Knowledge economy and migrant knowledge workers in the global city

A case study of Melbourne, Australia

Sajeda TULI, Richard HU

Research output: Contribution to journalArticle

Abstract

The global city literature is largely economic-centric and pays insufficient attention to the important issue of migration. Underpinned by a theoretical cross-fertilization of the global city and the knowledge city theses, this study investigates migrant knowledge workers (MKWs) in Melbourne, which has multiple identities as a global city, a knowledge city and a migration city. By doing so, this study aims to use migration as an alternative indicator of a
global city and unpack the association between MKWs and the formation of a global knowledge city. It analyses Melbourne’s knowledge economy, and socio-economic attributes and spatial patterns of MKWs compared with other demographic groups. The results show that Melbourne has a higher concentration and stronger growth of knowledge intensive industries than Australia’s national average, for which MKWs provide the substantial workforce. Further, the MKWs demonstrate a different set of socio-economic attributes and settlement patterns that have profound impacts on local communities. This paper concludes with a discussion linking the global city, the knowledge city and migration theories through the nexus of MKWs, to provide a better understanding of associated urban transformations and inform policy implications for a contemporary global knowledge city.
Original languageEnglish
Pages (from-to)1-20
Number of pages20
JournalAustralian Planner
DOIs
Publication statusPublished - 2019

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world city
knowledge economy
migrant
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migration theory
economics
settlement pattern
city
industry
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title = "Knowledge economy and migrant knowledge workers in the global city: A case study of Melbourne, Australia",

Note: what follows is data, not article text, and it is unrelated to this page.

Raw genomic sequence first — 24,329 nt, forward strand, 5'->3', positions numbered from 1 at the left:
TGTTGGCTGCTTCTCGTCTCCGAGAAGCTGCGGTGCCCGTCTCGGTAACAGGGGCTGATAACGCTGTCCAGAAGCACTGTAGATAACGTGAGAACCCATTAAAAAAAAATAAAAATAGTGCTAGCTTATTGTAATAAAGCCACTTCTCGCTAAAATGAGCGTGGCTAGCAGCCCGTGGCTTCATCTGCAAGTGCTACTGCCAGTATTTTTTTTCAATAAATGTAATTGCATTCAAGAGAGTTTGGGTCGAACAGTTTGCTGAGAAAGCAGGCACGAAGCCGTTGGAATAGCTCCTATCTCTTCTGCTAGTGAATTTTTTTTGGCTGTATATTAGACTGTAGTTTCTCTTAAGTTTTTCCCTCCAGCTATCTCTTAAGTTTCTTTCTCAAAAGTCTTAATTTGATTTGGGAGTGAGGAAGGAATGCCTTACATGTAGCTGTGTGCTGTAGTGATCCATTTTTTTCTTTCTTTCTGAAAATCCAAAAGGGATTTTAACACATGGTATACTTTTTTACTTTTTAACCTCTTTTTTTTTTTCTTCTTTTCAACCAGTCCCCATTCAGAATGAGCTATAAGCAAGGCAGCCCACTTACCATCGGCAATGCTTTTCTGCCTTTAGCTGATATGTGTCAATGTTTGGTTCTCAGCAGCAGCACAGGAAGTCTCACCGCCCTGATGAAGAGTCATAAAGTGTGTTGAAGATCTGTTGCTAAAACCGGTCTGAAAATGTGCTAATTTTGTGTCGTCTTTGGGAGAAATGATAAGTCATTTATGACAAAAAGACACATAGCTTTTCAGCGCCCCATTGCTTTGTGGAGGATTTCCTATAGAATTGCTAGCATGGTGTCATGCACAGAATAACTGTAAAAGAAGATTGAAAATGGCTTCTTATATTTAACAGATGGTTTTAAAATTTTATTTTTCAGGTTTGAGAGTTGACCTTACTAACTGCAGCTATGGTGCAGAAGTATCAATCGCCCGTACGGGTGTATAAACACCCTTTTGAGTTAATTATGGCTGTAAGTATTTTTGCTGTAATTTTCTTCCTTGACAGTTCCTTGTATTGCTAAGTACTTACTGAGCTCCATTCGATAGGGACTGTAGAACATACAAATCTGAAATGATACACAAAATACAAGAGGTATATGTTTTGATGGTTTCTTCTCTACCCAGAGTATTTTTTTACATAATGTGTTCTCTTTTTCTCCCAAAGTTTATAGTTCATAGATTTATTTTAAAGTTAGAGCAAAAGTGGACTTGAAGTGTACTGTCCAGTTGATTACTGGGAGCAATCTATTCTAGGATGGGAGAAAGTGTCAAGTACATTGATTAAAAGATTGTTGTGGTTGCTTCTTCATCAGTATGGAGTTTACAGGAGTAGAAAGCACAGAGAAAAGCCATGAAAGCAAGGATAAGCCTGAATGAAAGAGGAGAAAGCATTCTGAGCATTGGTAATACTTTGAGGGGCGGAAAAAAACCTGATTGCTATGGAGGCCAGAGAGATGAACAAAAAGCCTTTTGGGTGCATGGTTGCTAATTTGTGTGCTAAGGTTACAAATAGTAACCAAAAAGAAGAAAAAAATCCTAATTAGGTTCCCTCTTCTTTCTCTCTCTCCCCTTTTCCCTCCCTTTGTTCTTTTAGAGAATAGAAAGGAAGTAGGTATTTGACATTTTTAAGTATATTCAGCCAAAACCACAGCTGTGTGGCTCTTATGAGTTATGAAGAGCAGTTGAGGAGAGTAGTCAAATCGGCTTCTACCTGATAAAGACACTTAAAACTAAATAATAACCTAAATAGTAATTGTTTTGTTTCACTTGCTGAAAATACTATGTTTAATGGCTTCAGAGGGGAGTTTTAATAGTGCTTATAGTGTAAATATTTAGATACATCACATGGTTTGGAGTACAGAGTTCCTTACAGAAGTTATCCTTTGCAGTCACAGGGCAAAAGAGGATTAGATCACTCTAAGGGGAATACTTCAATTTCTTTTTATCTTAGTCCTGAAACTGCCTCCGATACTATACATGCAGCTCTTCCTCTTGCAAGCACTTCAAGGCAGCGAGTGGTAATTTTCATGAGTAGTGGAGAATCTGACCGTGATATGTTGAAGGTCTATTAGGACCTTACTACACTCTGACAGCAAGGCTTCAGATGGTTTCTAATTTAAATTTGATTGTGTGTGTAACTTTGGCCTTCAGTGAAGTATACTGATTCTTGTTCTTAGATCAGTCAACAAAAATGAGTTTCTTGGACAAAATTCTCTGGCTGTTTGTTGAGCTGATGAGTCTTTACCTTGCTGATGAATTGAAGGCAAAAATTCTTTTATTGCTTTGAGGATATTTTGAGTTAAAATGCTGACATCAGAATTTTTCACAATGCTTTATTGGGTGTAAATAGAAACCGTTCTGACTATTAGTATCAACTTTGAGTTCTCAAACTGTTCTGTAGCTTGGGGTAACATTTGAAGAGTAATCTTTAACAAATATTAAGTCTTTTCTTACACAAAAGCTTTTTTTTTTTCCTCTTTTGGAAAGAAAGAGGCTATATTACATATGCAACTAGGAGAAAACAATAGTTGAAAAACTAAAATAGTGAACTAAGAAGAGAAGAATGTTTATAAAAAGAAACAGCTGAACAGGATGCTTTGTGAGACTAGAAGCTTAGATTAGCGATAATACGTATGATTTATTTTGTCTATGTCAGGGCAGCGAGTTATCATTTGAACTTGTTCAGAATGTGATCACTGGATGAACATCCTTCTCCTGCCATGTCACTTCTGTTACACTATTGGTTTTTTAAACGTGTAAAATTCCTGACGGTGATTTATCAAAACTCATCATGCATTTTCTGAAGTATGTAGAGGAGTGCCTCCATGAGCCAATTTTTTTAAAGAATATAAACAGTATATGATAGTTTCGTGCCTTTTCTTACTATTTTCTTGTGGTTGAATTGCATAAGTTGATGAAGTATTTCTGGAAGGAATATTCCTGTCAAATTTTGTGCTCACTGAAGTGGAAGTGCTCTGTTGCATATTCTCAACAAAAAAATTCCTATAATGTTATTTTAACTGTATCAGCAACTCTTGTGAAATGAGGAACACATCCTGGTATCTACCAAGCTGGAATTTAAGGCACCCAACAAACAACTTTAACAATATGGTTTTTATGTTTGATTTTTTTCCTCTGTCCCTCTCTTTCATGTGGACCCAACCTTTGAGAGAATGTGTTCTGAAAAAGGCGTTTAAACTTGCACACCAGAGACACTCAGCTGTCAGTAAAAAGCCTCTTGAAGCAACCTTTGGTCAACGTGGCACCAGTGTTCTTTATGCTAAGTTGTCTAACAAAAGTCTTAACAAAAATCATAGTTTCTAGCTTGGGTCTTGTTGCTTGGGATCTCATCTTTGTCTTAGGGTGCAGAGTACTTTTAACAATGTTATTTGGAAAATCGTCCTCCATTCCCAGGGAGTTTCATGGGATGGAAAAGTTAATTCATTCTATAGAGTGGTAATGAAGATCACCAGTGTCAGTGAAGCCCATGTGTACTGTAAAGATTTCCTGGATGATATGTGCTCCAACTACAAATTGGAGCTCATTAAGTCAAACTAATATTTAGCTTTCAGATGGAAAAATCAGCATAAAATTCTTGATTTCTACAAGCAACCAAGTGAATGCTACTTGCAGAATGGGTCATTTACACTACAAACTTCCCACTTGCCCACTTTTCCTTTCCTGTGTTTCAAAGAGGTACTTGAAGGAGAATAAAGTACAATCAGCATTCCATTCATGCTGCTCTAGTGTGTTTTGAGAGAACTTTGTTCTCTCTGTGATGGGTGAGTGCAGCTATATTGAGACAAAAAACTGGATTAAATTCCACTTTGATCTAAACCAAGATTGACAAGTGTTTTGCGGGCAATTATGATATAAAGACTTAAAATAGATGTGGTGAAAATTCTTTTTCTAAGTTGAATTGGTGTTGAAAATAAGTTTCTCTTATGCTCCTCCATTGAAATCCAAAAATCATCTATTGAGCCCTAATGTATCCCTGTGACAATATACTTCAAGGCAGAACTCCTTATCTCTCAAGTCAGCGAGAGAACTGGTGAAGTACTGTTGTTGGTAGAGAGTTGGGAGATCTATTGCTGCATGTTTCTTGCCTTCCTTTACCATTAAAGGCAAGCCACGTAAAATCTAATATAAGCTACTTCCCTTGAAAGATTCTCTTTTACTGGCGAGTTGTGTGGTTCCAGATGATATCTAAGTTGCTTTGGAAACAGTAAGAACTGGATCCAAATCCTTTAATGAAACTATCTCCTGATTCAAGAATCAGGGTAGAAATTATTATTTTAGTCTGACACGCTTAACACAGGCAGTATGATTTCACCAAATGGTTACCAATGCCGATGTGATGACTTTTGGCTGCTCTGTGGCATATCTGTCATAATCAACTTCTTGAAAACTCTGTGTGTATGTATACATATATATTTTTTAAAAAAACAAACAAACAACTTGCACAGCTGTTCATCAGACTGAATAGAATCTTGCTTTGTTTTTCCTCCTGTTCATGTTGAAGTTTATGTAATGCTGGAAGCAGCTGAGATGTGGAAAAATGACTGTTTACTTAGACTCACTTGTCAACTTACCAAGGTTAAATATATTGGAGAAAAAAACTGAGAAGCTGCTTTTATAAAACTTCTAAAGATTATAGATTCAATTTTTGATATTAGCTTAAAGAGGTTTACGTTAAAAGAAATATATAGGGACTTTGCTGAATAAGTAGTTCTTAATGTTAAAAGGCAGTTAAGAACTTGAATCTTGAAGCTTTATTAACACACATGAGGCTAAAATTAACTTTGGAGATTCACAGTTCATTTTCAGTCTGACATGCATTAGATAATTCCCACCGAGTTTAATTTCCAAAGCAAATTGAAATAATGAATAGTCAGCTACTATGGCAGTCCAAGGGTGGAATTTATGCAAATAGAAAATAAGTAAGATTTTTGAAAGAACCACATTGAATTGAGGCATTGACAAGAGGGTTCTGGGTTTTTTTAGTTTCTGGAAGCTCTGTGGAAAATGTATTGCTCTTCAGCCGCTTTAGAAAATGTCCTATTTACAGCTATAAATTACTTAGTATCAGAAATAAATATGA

abstract = "The global city literature is largely economic-centric and pays insufficient attention to the important issue of migration. Underpinned by a theoretical cross-fertilization of the global city and the knowledge city theses, this study investigates migrant knowledge workers (MKWs) in Melbourne, which has multiple identities as a global city, a knowledge city and a migration city. By doing so, this study aims to use migration as an alternative indicator of aglobal city and unpack the association between MKWs and the formation of a global knowledge city. It analyses Melbourne’s knowledge economy, and socio-economic attributes and spatial patterns of MKWs compared with other demographic groups. The results show that Melbourne has a higher concentration and stronger growth of knowledge intensive industries than Australia’s national average, for which MKWs provide the substantial workforce. Further, the MKWs demonstrate a different set of socio-economic attributes and settlement patterns that have profound impacts on local communities. This paper concludes with a discussion linking the global city, the knowledge city and migration theories through the nexus of MKWs, to provide a better understanding of associated urban transformations and inform policy implications for a contemporary global knowledge city.",
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